As Wembley constructors admit the stadium will not be ready in time to host the FA cup final, football fans are wondering what went wrong with the £757m build.
Wembley: Yet to enjoy its day in the sun
The project has been beleaguered by setbacks since its conception when the old stadium was sold to a consortium almost eight years ago.
They are problems common to all building projects from the size of a house to a house of parliament.
Difficulties in buying the land, missing key deadlines and wrangles with contractors on site are normal hitches in construction.
But was a dispute over the enormous steel girders supporting the stadium the defining crisis?
Despite 3,500 people working on site, at the end of January this year, constructors Multiplex downgraded the chance of the new stadium hosting the FA Cup final to 70%.
The Australian firm's British managing director Martin Tidd said subcontractors at the site were committed to the 31 March deadline for substantial completion, but there were risks in it being ready for the May match date.
He said factors included subcontractors' performance, changes in design, relations with trade unions for those working on the site and the weather.
Meanwhile, newspaper reports said completing the roof on the stadium's south side was also causing a problem. Windy conditions could delay steel cable supports being taken away to settle the roof into its final position.
Work on the walkway to the stadium began months behind schedule.
But there is one reason above all others that Wembley will not be ready on time, according to one industry commentator.
"The real reason why it's not going to be ready on time is because of the dispute with steel work firm Cleveland Bridge in summer 2004," said David Rogers, deputy news editor of Construction News.
"Wembley is basically steel," he said. The company was contracted to source, fabricate and install it. A long-bubbling dispute over money saw them part company.
The snowballed result was months of work time lost, he said.
"They had to try to claw back five months and they didn't have enough wriggle room."
More than 3,000 workers are trying to complete it
The delay did have knock-on effects, causing problems with other sub-contractors, such as electricians, as the company tried to make up the time.
"But they all relate to the fact that if Multiplex wasn't having to rush to get the job finished, they wouldn't have had all these problems."
He said that where Multiplex dropped the ball was having a row with their biggest sub-contractor.
"It all boils down to the fact that they had this dispute with Cleveland Bridge.
"That's the biggest single reason why it's late. If they didn't have that they would be finished."
The legal wrangle between Cleveland Bridge and Multiplex is due to go to the High Court in April.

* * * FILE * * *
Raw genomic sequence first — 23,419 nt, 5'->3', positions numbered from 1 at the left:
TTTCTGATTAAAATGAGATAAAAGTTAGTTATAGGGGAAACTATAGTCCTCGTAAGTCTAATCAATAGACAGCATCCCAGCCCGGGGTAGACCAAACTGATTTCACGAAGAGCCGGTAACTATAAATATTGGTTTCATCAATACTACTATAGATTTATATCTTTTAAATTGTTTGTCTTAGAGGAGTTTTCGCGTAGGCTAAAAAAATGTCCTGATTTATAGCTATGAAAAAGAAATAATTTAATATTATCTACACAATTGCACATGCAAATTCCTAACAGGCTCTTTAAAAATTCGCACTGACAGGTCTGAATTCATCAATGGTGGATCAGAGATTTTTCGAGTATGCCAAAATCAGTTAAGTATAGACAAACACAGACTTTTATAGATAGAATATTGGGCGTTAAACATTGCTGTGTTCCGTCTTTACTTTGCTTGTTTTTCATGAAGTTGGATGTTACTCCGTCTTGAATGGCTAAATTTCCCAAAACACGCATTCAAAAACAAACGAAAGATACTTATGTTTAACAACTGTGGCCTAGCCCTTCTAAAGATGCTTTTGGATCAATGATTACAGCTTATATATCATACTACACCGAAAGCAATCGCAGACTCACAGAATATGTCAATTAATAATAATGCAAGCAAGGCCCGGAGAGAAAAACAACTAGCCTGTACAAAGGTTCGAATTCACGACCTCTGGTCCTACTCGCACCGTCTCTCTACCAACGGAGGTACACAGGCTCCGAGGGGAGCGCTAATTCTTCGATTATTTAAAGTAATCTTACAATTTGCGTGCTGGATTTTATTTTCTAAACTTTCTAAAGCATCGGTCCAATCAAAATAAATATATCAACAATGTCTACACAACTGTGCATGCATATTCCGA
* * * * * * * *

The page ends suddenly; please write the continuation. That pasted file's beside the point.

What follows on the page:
Using the wrong strength of concrete in the bases of the supports for the triumphal arch, and having to dig it back out again to replace it, have added to delays.
In January, Multiplex set out how far it had got with Wembley. Of 161 hospitality boxes, 24 were substantially complete, with carpets. Of 127 toilet blocks, eight were complete. Of 44 catering kiosks, four.
On Thursday, it is due to announce its interim financial results to the Australian stock exchange in Sydney.
Its 2005 group revenue was A$4.2bn (£1.8bn) with a A$148.1m (£62.7m) post-tax profit.
Multiplex agreed a fixed-price contract of £445m to build Wembley Stadium - with the project set to cost the FA £757m in total.
Unconfirmed newspaper reports say the constructor has gone over budget - some say by more than £100m.
Wembley-watchers say it is still too early to call a date when the stadium will be ready, a worry for Wembley National Stadium Limited, the subsidiary company which runs the venue.
There may be a financial penalty for Multiplex to pay to the FA if the project overruns.
A spokeswoman for Multiplex said it stood by the reasons for the delay that it gave in January. It was still working to having the stadium ready in May.
While the FA wanted a 100% guarantee before setting the Cup final venue in stone, she said Multiplex "couldn't better our 70% estimate".
Perhaps, as with many major builds, the key to making Wembley a success is to manage people's expectations.
As P-Y Gerbeau, former Chief Executive of the Millennium Dome told the BBC: "It was always going to cost more money than it had in the budget originally and it was always never going to be ready for this year's cup.
"So why did we say 2006, and (not) say, be ready in 2008 and the good news is, well, actually, we are a bit in advance, it will be ready for 2007."